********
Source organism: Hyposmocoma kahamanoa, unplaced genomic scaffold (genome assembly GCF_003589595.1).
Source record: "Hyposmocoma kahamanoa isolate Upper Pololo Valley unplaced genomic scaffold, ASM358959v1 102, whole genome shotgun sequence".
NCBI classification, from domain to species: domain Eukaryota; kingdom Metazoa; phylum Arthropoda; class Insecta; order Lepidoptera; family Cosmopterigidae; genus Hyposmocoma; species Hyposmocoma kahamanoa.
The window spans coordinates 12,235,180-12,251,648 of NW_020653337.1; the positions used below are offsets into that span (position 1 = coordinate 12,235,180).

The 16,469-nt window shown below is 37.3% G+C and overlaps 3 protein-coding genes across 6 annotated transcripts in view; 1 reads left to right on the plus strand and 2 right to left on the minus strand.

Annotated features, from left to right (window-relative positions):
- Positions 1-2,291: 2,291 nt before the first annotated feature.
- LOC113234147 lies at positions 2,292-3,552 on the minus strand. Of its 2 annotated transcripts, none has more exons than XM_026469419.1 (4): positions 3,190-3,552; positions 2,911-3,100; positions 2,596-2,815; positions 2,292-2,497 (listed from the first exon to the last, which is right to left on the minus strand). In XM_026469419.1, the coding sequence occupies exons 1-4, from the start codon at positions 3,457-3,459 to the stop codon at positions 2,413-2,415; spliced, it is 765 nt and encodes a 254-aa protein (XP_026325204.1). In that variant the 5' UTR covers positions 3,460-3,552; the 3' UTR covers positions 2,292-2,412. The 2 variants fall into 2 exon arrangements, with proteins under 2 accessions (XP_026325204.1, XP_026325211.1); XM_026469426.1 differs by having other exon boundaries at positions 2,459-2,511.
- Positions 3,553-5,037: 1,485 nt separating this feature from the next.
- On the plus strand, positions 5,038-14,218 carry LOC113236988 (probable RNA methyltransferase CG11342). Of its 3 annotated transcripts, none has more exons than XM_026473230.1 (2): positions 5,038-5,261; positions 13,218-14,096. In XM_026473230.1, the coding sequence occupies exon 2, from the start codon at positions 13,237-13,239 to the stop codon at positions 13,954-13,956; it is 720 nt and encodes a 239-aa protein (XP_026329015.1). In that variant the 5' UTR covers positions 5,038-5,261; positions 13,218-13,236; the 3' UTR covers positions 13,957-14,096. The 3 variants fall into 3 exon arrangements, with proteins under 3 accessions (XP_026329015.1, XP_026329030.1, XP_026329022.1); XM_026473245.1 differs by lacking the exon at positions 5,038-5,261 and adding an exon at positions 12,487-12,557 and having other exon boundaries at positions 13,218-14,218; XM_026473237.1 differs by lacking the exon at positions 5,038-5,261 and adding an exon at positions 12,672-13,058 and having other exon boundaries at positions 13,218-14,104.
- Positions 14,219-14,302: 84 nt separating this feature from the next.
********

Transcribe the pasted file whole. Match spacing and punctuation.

Source organism: Hyposmocoma kahamanoa, unplaced genomic scaffold (genome assembly GCF_003589595.1).
Source record: "Hyposmocoma kahamanoa isolate Upper Pololo Valley unplaced genomic scaffold, ASM358959v1 102, whole genome shotgun sequence".
NCBI classification, from domain to species: domain Eukaryota; kingdom Metazoa; phylum Arthropoda; class Insecta; order Lepidoptera; family Cosmopterigidae; genus Hyposmocoma; species Hyposmocoma kahamanoa.
The window spans coordinates 12,235,180-12,251,648 of NW_020653337.1; the positions used below are offsets into that span (position 1 = coordinate 12,235,180).

The 16,469-nt window shown below is 37.3% G+C and overlaps 3 protein-coding genes across 6 annotated transcripts in view; 1 reads left to right on the plus strand and 2 right to left on the minus strand.

Annotated features, from left to right (window-relative positions):
- Positions 1-2,291: 2,291 nt before the first annotated feature.
- LOC113234147 lies at positions 2,292-3,552 on the minus strand. Of its 2 annotated transcripts, none has more exons than XM_026469419.1 (4): positions 3,190-3,552; positions 2,911-3,100; positions 2,596-2,815; positions 2,292-2,497 (listed from the first exon to the last, which is right to left on the minus strand). In XM_026469419.1, the coding sequence occupies exons 1-4, from the start codon at positions 3,457-3,459 to the stop codon at positions 2,413-2,415; spliced, it is 765 nt and encodes a 254-aa protein (XP_026325204.1). In that variant the 5' UTR covers positions 3,460-3,552; the 3' UTR covers positions 2,292-2,412. The 2 variants fall into 2 exon arrangements, with proteins under 2 accessions (XP_026325204.1, XP_026325211.1); XM_026469426.1 differs by having other exon boundaries at positions 2,459-2,511.
- Positions 3,553-5,037: 1,485 nt separating this feature from the next.
- On the plus strand, positions 5,038-14,218 carry LOC113236988 (probable RNA methyltransferase CG11342). Of its 3 annotated transcripts, none has more exons than XM_026473230.1 (2): positions 5,038-5,261; positions 13,218-14,096. In XM_026473230.1, the coding sequence occupies exon 2, from the start codon at positions 13,237-13,239 to the stop codon at positions 13,954-13,956; it is 720 nt and encodes a 239-aa protein (XP_026329015.1). In that variant the 5' UTR covers positions 5,038-5,261; positions 13,218-13,236; the 3' UTR covers positions 13,957-14,096. The 3 variants fall into 3 exon arrangements, with proteins under 3 accessions (XP_026329015.1, XP_026329030.1, XP_026329022.1); XM_026473245.1 differs by lacking the exon at positions 5,038-5,261 and adding an exon at positions 12,487-12,557 and having other exon boundaries at positions 13,218-14,218; XM_026473237.1 differs by lacking the exon at positions 5,038-5,261 and adding an exon at positions 12,672-13,058 and having other exon boundaries at positions 13,218-14,104.
- Positions 14,219-14,302: 84 nt separating this feature from the next.